This article is part of the series ‘Made You Look’ which aims to explore the meaning behind the art we see every day in and around Durham.
By Caitlin Allard
Did you know that the circumference of each column in Durham Cathedral is equal to its height? My first experience of Durham Cathedral was on a tour during Freshers’ Week. I was struck not only by the beauty of the grand architecture and its marvellous history, but by one particularly bright stained-glass window. Most of the windows were destroyed in the Reformation and were replaced in the Victorian era and have a similar style, but this one stood out. To me, the glowing window seemed to be swirling planets, a homage to the solar system. I liked that the Cathedral appeared to be displaying links to the wider universe.
What is it?
The window, on the right after you’ve entered the cathedral, is actually an abstract depiction of The Last Supper. What appeared to me to be planets are actually the tops of the heads of the disciples.
The designer and creator is Mark Angus, from Combe Down in Bath. He paints with glass and coloured light and has created over 300 windows. Angus works with many churches for their depth of “cultural contents” and (according to his website) tries to “challenge interpretation without abandoning mystery, wonder and awe”. His work is similar to Antoni Gaudí’s with his use of light and colour.
For a work in a position such as this, however, the artist seems to fade into the background. The work feels very much owned by Durham and the cathedral rather than by the artist, unlike some of Fenwick Lawson’s pieces (including ‘The Journey‘ and ‘Cry for Justice – the Scream‘) around Durham. It is not a focal point of the cathedral, it simply adds to the mesmerising experience inside the building.
Why is it there?
It was donated by Durham’s branch of Marks and Spencer on 2nd March 1984 to commemorate the company’s centenary and, according to the Cathedral’s website, celebrate the ‘strong links between the Durham community and its cathedral.’ The tribute also acts as a tribute to Marks and Spencer’s place in the community.
However, Marks and Spencer is shutting down. Some believe that this is insignificant, but a company that has donated a window in a building that has stood at the centre of a community for a millennium, has at least some standing in Durham’s status as a community. M&S Director Sacha Berendji stated the change was ‘vital for the future’ of the business, but it cuts community ties. There has been much upset, particularly for the elderly who don’t have a car or can’t drive. Martin Flannagan told The Northern Echo it is a “disastrous decision. For people living in the city centre without a car, doing their shopping on foot, it is a huge blow, especially with regard to the high quality food.”
M&S as a shop shutting in any larger city would not be such an issue. But, unfortunately, it means the only option left in Market Square is the cramped, overcrowded and often empty shelved Tesco. Options in Durham are becoming increasingly limited. Roberta Blackman-Woods MP met with Durham council to discuss what she described as a ‘blow to residents, tourists and visitors’. But, apparently, it was to no avail.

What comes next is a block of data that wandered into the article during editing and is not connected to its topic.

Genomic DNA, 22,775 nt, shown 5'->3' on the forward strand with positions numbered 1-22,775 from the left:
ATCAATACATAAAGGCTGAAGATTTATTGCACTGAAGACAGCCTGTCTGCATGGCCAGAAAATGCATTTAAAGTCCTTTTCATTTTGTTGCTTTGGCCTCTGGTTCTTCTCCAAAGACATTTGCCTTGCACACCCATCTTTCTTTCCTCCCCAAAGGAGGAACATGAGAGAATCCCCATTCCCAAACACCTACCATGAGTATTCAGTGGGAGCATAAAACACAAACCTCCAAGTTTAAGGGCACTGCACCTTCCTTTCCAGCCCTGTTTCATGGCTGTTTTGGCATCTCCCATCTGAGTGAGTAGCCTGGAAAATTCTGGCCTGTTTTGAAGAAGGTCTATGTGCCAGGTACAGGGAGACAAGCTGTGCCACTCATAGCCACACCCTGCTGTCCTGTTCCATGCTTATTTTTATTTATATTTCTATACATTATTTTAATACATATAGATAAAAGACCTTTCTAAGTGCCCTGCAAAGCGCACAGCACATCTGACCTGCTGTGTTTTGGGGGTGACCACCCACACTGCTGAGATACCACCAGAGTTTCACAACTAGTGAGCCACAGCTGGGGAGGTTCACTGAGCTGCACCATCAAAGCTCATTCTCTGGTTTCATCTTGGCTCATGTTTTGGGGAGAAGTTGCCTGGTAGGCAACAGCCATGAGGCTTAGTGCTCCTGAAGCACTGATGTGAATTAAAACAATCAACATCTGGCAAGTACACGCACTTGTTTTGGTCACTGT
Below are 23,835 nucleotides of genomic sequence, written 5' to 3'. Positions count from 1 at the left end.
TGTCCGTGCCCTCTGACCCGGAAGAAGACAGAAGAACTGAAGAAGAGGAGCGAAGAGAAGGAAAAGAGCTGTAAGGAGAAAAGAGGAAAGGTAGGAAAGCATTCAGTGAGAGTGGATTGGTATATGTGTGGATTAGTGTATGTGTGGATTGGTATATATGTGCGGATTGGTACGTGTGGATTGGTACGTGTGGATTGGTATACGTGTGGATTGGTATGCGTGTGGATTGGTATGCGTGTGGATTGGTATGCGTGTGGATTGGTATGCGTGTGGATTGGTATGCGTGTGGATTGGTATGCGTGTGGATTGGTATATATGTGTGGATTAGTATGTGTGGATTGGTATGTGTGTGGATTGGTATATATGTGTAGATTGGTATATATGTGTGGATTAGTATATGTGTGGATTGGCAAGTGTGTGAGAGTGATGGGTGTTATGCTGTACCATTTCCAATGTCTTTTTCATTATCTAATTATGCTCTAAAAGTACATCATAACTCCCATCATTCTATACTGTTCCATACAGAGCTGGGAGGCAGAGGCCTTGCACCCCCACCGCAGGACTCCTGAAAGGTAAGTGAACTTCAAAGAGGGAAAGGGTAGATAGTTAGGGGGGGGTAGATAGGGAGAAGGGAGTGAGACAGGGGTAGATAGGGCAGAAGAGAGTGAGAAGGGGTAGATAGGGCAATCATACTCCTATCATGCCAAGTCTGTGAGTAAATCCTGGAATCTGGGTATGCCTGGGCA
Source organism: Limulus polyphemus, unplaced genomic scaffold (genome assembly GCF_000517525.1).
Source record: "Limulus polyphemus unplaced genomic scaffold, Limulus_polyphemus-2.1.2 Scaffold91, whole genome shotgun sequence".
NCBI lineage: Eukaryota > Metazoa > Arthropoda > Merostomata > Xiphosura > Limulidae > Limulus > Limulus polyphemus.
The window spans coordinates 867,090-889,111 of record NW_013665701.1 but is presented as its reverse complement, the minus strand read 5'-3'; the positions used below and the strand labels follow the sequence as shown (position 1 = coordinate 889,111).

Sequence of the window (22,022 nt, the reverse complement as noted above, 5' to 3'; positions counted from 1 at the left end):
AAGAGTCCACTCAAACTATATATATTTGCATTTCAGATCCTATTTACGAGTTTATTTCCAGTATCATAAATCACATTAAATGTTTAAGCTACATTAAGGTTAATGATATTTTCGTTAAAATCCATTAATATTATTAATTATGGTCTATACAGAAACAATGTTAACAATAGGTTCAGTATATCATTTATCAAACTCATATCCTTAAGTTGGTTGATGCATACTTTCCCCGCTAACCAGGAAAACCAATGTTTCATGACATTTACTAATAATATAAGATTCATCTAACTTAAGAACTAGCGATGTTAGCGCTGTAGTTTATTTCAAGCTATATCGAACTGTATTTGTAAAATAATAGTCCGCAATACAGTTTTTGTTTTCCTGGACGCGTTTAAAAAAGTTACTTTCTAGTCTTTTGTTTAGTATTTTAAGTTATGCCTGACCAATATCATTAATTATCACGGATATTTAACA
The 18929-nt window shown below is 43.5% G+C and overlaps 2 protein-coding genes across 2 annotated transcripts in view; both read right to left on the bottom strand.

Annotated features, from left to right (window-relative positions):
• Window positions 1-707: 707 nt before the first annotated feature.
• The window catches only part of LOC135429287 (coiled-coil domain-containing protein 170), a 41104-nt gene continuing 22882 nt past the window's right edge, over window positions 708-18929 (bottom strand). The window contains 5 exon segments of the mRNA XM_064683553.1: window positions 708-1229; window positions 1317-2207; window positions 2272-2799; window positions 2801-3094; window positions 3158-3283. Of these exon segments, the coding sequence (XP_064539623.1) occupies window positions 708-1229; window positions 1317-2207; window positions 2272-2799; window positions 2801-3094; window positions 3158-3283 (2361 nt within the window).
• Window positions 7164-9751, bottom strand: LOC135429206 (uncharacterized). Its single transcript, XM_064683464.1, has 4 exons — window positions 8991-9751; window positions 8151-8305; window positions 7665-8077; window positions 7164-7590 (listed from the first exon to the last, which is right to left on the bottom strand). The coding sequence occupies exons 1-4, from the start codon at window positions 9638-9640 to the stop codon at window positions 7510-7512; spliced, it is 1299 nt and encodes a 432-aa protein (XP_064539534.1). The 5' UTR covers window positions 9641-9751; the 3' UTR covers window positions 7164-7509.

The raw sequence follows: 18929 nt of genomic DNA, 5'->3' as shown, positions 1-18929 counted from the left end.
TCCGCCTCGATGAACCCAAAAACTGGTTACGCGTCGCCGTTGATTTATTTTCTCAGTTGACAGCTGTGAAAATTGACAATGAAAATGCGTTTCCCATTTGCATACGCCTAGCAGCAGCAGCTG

Over the past decade, the city has increasingly lost elements of what makes it a city. High-end supermarkets like M&S have been forced to leave, most likely due to rents being too high in the limited centre of Durham. Waitrose only managed to stay open for a few years before trading at a loss, between 2005 and 2008.
There is also the loss of basic commodities. The main Post Office was absorbed into the hot, overly crowded and difficult to access basement of WHSmith. Affordable shops filled with basic essentials hardly exist outside of the Indoor Market. Wilkinson’s shut down, and we are left with a difficult to access Poundland and Savers amidst a maze of building work.
We are left with Fat Face, Krispy Kreme Doughnuts, Jack Wills and ‘Rupert and Buckley’. There are plenty of fur-lined gilets available, but it is hard to find a pack of socks for less than £7. It is harder and harder to find essential, affordable things used in day-to-day life.
And yet, luxury student accommodation keeps popping up: at the bottom of Claypath, in Gilesgate, along the ‘Riverwalk’, next to Elvet – to name a few. They all aim to charge up to £200 a week. Investors are attempting to attract more students and charge extortionate rents. It makes it more and more difficult to live in Durham if on a low income, or from a low-income background, and makes it more and more difficult to want to live in Durham – it is becoming less of a city, and more of a campus filled with high-end shops.
Durham is losing basic resources needed by residents. Partly as a result of this, it is losing its sense of community that the window donated by M&S was meant to represent. ‘Daily Bread’ is beautiful and captivating, and will act as a reminder of when both Durham’s economy and community were thriving and functional. The Cathedral itself remains a place of community, but elsewhere, life is becoming more and more of a struggle.
Photograph: Durham Cathedral